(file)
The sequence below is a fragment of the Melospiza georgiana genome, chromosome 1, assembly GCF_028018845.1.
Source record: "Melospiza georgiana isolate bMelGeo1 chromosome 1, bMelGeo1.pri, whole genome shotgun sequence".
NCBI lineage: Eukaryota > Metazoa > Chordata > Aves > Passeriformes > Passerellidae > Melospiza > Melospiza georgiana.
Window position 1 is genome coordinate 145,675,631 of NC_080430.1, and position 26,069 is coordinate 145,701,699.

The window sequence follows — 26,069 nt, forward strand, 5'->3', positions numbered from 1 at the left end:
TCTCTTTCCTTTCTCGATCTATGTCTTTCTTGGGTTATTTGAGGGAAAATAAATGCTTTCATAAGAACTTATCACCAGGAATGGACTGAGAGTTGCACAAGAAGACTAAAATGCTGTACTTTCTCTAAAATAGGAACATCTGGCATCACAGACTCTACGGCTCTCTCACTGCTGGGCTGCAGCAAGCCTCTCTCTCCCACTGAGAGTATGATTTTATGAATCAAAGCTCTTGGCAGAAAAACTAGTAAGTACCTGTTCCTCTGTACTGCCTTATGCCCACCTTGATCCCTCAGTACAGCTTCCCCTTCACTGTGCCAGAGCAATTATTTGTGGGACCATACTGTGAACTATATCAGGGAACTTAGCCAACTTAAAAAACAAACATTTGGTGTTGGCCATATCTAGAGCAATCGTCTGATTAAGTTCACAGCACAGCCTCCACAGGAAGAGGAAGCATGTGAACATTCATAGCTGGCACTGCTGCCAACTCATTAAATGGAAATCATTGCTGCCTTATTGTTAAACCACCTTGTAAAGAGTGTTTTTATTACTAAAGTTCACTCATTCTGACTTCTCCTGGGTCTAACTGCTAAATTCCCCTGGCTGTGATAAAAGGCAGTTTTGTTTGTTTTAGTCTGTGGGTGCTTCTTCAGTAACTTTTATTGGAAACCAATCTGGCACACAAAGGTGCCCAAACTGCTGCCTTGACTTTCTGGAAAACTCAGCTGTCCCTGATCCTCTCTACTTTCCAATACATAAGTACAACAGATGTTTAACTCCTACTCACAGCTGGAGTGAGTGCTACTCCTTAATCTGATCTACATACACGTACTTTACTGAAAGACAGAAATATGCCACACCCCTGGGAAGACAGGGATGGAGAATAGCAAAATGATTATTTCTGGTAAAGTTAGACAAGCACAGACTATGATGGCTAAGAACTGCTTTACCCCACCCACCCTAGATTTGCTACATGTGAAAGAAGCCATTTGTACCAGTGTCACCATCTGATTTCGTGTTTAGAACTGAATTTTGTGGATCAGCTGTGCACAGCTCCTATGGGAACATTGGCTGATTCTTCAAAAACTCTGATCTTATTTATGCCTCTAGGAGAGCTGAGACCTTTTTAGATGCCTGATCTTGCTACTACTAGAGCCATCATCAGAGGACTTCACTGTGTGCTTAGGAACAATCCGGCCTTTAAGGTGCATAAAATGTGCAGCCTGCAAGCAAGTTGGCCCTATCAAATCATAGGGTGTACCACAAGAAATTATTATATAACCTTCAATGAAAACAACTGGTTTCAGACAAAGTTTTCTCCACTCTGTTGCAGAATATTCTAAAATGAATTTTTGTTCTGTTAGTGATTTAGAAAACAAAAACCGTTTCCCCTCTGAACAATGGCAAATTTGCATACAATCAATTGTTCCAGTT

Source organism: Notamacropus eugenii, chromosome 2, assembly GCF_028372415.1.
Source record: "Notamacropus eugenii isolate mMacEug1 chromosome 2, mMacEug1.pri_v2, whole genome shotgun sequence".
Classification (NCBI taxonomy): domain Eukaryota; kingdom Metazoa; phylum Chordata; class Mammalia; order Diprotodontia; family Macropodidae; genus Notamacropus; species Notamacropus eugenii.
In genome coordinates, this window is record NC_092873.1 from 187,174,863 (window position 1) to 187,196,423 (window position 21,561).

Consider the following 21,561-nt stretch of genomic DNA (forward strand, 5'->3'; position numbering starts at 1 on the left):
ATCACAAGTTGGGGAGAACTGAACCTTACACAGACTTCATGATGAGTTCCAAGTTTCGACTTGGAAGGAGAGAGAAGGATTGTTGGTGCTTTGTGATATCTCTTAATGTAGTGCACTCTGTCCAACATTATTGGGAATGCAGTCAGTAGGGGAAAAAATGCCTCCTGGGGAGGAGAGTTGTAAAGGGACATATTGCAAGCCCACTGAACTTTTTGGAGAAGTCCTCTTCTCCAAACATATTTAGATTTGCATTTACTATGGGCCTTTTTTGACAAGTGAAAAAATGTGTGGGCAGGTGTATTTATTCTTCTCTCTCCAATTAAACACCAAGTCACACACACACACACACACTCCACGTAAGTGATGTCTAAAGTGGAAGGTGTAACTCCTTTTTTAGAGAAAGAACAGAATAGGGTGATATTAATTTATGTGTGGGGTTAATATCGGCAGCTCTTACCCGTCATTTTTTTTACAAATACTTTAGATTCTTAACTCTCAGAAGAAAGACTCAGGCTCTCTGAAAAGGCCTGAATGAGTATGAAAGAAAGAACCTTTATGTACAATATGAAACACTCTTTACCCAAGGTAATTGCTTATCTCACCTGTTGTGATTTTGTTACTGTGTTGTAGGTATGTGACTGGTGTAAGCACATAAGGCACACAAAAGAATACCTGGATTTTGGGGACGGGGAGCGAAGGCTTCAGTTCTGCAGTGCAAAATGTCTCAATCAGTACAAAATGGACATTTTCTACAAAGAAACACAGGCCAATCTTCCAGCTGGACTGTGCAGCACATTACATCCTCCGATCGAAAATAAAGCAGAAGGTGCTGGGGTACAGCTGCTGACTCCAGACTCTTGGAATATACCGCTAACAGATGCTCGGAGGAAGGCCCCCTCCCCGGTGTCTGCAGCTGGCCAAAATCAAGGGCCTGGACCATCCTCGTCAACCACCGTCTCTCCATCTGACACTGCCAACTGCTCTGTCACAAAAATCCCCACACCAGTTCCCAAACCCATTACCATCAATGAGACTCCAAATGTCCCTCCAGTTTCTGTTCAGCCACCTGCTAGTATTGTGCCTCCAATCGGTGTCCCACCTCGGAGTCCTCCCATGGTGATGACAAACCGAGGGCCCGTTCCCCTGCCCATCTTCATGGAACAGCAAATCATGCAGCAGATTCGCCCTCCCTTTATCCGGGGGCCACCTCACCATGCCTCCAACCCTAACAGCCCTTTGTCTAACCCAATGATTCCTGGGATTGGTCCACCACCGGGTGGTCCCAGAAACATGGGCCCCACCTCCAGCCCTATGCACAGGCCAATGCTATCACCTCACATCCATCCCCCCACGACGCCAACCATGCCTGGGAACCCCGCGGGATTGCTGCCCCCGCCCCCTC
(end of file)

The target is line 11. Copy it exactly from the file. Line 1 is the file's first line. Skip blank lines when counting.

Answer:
Consider the following 21,561-nt stretch of genomic DNA (forward strand, 5'->3'; position numbering starts at 1 on the left):